The New Zealand Superannuation Fund's manager said the UK Supreme Court has rejected its attempts to pursue a debt recovery claim, made with others, against Portugal's Novo Banco in the UK, in part because the liability claim is not recognised in Portugal.
The case relates to a $199 million loan New Zealand’s national pension fund made to Banco Espirito Santo of Portugal by buying bonds in a Goldman Sachs entity, called Oak Finance and written under UK law. Shortly after, BES collapsed amid fraud allegations.
Following a bailout by the Bank of Portugal, BES’s assets and loans were split into a good bank, Novo Banco, and a bad bank.
Separate proceedings have been filed in Portugal against the Bank of Portugal, challenging the validity of its decision not to transfer the Oak Finance loan from BES to Novo Banco.
"In the first place, it is not for an English court to decide what would amount to an appeal from an administrative act of the Portuguese Central Bank," the Supreme Court said in its ruling.
The Supreme Court added that the European Union Bank Recovery and Resolution Directive — BRRD, a legal framework for rescuing failing banks in some EU member states — "would be undermined if the acts of a designated national Resolution Authority were open to challenge in every other member state simply because they were open to challenge in the home state.”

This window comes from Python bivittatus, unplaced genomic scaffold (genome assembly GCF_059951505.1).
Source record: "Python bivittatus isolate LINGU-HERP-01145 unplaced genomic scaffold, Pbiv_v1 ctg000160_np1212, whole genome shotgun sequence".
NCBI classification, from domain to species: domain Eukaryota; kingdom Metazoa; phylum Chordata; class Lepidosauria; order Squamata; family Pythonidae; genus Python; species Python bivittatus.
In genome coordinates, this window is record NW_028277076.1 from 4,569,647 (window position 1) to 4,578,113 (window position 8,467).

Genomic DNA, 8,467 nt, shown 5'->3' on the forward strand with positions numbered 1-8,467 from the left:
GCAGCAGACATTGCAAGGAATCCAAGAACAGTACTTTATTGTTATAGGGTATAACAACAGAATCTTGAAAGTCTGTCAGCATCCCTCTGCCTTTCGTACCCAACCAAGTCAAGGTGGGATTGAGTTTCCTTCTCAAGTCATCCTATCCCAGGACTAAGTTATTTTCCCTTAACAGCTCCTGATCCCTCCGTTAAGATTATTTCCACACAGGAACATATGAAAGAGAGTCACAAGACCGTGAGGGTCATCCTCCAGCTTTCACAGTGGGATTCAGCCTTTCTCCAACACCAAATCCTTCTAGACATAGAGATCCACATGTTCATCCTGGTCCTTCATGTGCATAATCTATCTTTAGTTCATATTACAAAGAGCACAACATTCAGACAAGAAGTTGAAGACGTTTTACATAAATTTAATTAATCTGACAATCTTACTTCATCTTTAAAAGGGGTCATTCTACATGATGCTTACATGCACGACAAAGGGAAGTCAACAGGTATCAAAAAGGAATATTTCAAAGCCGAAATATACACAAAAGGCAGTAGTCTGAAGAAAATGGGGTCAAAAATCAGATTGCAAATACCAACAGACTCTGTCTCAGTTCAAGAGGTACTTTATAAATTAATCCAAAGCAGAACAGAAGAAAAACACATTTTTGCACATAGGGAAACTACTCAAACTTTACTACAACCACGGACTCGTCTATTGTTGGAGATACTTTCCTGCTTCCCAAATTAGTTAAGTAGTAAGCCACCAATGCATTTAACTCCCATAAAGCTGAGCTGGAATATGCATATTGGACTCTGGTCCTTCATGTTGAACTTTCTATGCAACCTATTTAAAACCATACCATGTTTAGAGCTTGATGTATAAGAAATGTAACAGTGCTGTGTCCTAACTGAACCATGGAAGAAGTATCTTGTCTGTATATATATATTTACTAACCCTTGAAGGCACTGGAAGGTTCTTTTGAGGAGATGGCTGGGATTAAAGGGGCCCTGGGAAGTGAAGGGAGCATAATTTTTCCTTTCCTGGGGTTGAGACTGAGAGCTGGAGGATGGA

NZ Super Fund’s manager, “along with the other investors, continues to have ongoing legal action against the Bank of Portugal through the Portuguese courts,” it said in the statement, adding that further comments on this matter will be limited because the process is ongoing.
The Supreme Court decision might set an important precedent.
"This is the first case where the English courts were asked to consider how decisions made by another member state's resolution authority under the BRRD should be interpreted," Stuart McNeill, a partner at Pinsent Masons representing Novo Banco in the case, said in a statement.
"The directive is intended to provide a pan-European approach to rescuing banks and other financial institutions in difficulty, requiring member states to respect the decisions of the resolution authorities, many of which are central banks," McNeill noted. "The Supreme Court’s judgment has ramifications for other cases across Europe, and highlights the obvious danger (indeed potential chaos) of different courts interpreting the same decision of a single resolution authority in different ways.”